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Extend the Scope of the Proposed Regulation on Deforestation to Printed Products

14 March 2022

The Commission's proposal for a Regulation on commodities and products associated with deforestation and forest degradation repeals the timber Regulation (EU/995/2010) and will now regulate wood-derived products.

Since its adoption in 2010, a revision of the scope of the EU Timber Regulation was never initiated by the Commission while it clearly recognised that printed products should be considered for inclusion in the initial legislation and following progress Reports.

The ongoing legislative procedure on the proposed Regulation on deforestation is the opportunity to correct the scope on wood and extend it to printed products (Combined Nomenclature category 49). Intergraf therefore calls for the inclusion of printed paper products as follows:


Wood      […]
Pulp and paper of Chapters 47 and 48 of the Combined Nomenclature, with the exception of bamboo-based and recovered (waste and scrap) products

Printed paper products of Chapter 49 of the Combined Nomenclature

Intergraf represents the European printing industry, gathering 21 national printing federations in 19 countries in Europe. The printing industry provides jobs to more than 625,000 Europeans active in 112,000 companies and generates a turnover of approximately € 79.5 billion. The industry throughout Europe consists mainly of small enterprises, as 90% of them employ fewer than 20 persons.

Intergraf demonstrates below how the exclusion of printed products from the scope negatively impacts the environment and the competitiveness of European industry.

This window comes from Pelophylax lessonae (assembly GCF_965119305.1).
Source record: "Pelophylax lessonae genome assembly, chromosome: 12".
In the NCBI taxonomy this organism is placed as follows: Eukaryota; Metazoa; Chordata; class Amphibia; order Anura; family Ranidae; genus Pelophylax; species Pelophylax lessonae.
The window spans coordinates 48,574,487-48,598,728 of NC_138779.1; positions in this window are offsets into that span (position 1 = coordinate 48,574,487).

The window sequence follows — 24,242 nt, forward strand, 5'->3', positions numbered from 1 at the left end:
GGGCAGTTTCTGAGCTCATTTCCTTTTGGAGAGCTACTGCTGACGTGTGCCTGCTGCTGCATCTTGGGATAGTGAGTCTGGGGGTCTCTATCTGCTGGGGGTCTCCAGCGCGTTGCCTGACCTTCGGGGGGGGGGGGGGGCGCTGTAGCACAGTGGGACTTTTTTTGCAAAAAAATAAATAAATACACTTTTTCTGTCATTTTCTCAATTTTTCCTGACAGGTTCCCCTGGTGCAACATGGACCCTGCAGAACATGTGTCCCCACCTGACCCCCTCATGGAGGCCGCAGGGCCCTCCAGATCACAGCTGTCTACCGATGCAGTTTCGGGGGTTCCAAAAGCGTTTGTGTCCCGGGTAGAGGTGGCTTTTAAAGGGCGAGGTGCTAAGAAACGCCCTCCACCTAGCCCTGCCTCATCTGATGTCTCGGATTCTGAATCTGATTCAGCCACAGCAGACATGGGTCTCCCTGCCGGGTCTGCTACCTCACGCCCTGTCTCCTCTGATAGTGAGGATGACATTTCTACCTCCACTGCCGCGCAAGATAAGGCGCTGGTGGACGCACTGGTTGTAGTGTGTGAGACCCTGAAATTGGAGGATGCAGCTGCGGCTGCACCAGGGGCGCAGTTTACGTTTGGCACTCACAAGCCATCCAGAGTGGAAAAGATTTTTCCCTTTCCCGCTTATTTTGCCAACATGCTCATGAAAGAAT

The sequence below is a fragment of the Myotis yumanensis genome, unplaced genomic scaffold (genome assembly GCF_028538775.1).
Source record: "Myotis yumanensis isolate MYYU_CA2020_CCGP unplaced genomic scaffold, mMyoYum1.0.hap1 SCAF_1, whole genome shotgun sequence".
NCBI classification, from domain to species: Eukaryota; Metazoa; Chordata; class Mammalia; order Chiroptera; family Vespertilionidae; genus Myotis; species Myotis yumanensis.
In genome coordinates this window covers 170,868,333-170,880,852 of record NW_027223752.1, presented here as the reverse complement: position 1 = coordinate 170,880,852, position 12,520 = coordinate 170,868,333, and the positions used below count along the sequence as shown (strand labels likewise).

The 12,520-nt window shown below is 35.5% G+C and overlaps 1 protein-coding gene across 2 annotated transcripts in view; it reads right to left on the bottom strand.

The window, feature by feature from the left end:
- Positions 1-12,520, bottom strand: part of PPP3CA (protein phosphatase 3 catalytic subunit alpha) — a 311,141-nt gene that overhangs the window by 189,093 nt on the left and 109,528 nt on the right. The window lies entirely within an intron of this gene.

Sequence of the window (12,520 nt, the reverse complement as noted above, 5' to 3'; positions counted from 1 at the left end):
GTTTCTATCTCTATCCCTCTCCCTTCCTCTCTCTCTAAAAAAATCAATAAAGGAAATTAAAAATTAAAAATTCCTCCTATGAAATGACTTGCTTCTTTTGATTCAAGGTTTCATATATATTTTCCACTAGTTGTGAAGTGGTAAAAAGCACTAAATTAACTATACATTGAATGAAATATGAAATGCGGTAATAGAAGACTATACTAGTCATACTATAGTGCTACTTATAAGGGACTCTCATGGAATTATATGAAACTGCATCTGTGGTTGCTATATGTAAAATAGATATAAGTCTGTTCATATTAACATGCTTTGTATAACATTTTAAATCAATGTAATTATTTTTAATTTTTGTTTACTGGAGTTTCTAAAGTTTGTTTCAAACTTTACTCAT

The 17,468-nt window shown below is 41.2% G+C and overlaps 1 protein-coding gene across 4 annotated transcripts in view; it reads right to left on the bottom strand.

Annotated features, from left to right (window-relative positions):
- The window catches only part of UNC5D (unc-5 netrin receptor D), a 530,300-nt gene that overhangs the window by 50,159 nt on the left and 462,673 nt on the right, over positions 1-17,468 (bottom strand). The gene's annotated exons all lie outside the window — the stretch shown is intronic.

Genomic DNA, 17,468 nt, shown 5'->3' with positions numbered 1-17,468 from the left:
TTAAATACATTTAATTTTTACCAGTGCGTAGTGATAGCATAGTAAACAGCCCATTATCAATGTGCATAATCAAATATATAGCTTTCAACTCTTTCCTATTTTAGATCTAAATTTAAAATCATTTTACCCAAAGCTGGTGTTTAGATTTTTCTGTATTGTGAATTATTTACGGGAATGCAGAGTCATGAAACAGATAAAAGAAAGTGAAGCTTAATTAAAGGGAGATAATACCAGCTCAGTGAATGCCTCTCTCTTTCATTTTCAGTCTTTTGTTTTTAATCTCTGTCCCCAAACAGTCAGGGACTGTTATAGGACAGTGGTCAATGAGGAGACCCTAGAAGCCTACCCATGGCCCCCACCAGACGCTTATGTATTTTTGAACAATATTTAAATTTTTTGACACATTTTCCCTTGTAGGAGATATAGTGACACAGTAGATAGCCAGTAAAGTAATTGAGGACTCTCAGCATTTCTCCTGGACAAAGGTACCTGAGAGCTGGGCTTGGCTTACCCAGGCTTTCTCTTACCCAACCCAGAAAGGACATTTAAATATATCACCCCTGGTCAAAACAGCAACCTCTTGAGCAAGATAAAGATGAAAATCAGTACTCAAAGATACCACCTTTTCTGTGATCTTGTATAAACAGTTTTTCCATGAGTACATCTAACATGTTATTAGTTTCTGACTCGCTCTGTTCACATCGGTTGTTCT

Different treatment of European vs imported printed products

Although printed products are excluded from the scope of the proposed Regulation, paper and board purchased by European printers are covered. European printers therefore have to comply with the due diligence requirements for their input material.

By constrast, imported printed products entering the European market fall entirely outside the scope of the proposed Regulation and could therefore originate from illegally harvested wood. Printers based outside the EU, in countries which are not applying equivalent legislation, can freely import into the EU market printed products regardless of the origin of their raw material.

In terms of environmental protection, this creates a significant loophole. Moreover, this creates a tremendous distortion of competition between non-EU printers, exempt from any requirement in that regards and European printers.


Imports of printed products from possibly unsafe origin

In 2021, € 1.5 billion worth of printed products were imposed from third countries outside neighbouring countries (UK, Norway and Switzerland).

Half of these imports originated from China (€ 712 million). Adding Hong Kong and Singapore, which are mainly re-exports of printed products sourced from China, and imports from India, Malaysia and Russia, which are all identified as high-risk countries, a total of € 856 million worth of printed products have been imported into the European market from a possibly unsafe origin in 2021.